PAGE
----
Let’s begin with Mr. Ha, the Vietnamese immigrant. As is obvious the moment he is introduced by the MC, he wasn’t asked to speak because he is a minority, or to add racial diversity, or to be a minstrel — he’s there because he fled Vietnam when the Communists took over, and like so many Vietnamese Americans who escaped that horror, he embraced conservatism out of anti-Communist zeal. In his estimation, as in the estimation of many older Vietnamese in Little Saigon, Orange County, near where I grew up, American liberals are but communists in waiting — who better to speak at a Tea Party rally than someone who fled the reds, and sees in Barack Obama the thing he escaped? There is a lot to object to in his speech, but I defy anyone to demonstrate that it is racially “untoward,” or that he is “forced to engage in elaborate tribal rituals.” (The video is here — be warned that if you want to see Mr. Ha speak, you’ll be forced to endure some downright awful music that is annoyingly dubbed over his words.)
Also note how glib and misleading it is for Mr. Blow to dismissively characterize his speech merely writing merely that he describes the Tea Party leader as God, as though that is the main thrust of his remarks — it comes at the end of his speech, and isn’t put as absurdly as Mr. Blow makes it sound.
The speech of Dr. Delwin Williams can be seen here. It begins at the 3 minute mark, when he introduces himself as someone who wants to speak about “the Obamacare bill” from his unique perspective “as a physician.” And speak he does for almost four minutes, reading from notes and pontificating on the health care system. He obviously doesn’t feel as though being black requires him to signal his solidarity in any special way before he’ll be taken seriously — indeed, he just launches into the substance of his remarks straight off, and earns his share of applause.
Mr. Blow makes it seem as though a black doctor just climbs up on stage and bashes Democrats for crying racism, but actually, the black doctor makes most of his remarks on his profession, addressing race starting at around 6:45, when he briefly makes three assertions: 1) there are so many cries of racism nowadays it’s hard to tell which ones are real and which aren’t; 2) the Tea Partiers are called racist, but being involved in two local Tea Party groups, he’s been well treated and found everyone to be good non-racist people; 3) though all Democrats don’t falsely cry racism, the ones that do, and progressives (who he seems to view as race-baiters), should be ashamed of themselves. Whatever you think of all this — and I think some of it is obviously unfair to progressives — it is difficult to watch his speech and conclude that he is creepily being forced to prove that he is “one of the good ones,” as Mr. Blow put it, or especially to suggest that he isn’t taken seriously until he engages signaling on matters of race.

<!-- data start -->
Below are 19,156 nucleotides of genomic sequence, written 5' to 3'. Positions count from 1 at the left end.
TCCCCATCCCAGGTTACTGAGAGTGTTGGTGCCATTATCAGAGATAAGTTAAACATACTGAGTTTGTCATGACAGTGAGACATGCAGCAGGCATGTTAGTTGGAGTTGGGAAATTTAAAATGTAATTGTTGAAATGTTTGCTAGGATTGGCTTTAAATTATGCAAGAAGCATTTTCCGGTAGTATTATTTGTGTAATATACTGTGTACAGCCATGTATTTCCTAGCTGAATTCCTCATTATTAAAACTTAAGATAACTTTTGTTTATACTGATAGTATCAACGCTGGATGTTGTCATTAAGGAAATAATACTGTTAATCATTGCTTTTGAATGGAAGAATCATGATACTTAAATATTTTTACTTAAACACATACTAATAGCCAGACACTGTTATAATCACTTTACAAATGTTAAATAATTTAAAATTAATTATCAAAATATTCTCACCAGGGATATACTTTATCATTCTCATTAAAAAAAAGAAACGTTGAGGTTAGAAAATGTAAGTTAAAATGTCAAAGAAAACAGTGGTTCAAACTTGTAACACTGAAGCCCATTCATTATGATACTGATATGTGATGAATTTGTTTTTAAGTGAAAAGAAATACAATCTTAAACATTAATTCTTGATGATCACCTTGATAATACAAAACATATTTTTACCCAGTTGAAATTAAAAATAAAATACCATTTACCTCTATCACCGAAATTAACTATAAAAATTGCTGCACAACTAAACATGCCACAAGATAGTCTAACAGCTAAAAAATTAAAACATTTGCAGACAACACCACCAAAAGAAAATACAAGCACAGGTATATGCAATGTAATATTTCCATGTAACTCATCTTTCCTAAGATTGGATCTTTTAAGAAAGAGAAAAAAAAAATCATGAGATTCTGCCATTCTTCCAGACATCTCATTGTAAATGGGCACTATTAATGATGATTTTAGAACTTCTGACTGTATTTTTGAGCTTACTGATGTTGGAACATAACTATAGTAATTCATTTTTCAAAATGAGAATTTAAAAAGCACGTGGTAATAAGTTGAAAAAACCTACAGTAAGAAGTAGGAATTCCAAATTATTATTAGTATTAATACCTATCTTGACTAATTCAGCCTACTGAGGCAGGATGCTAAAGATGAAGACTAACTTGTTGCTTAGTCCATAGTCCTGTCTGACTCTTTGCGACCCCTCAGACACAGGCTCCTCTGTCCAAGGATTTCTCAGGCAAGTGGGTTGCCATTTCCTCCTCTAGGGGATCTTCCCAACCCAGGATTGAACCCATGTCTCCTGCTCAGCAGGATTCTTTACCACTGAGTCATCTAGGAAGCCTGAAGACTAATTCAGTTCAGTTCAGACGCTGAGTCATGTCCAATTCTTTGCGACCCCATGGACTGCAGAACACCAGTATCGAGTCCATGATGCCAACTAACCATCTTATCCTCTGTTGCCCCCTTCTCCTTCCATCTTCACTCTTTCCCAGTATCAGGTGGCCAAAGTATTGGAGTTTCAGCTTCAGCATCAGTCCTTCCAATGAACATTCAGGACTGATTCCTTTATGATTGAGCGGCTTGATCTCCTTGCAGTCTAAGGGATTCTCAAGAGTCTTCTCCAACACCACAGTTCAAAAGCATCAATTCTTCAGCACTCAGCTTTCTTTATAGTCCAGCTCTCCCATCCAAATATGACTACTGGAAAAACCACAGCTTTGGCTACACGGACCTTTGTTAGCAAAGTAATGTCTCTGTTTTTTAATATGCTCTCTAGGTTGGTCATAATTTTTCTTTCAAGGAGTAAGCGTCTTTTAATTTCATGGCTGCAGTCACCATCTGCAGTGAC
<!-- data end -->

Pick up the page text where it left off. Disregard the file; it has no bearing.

Finally there is the “Hispanic immigrant who said that she had never received a single government entitlement,” from whose bio I’ll now quote:
Adryana Boyne is a Political Commentator, Political Consultant and the National Director of VOCES Action, a non-profit organization that helps to inform, motivate, and empower Latinos in returning our country to its conservative values and to educate and help non- Latinos to engage with the Latino community. Mrs. Boyne also is a GOP Spokesperson to the Media on Hispanic Affairs and a spokesperson to the Spanish Media. She was elected at-large as a National Delegate at the 2008 Texas GOP Convention. Born in Puebla, Mexico, she became naturalized as an American citizen in 1994. She has received a Presidential appointment as a Member of the Texas Board of the Selective Services (Appointment given by President Barack Obama on 02/04/09 under the recommendation of President George W. Bush). Mrs. Boyne was honored in 2009 by the RNC among the Top “Hispanic Republicans Making Their Voices Heard”.
Here is the video of Ms. Boyne’s speech. It’s the most difficult to characterize. She is definitely quite explicit about her loyalty to the United States, in the “I’m a proud legal immigrant” kind of way, and that plus the welfare line makes one think that maybe she felt some need to signal something to the Tea Partiers, as Mr. Serwer suspected. But at 6:53, she says, “Now the liberals always portray all Latinos as ignorant, entitlement grubbing persons who always vote Democrat. Well, I’m a Latina, and I don’t want entitlements. I don’t want government run health care.” It sure sounds like Ms. Boyne is reacting against the way she perceives that liberals stereotype her, not the way she imagines that her fellow Tea Party activists see her, and that’s at least a big part of why she keeps saying that she’s never taken an entitlement.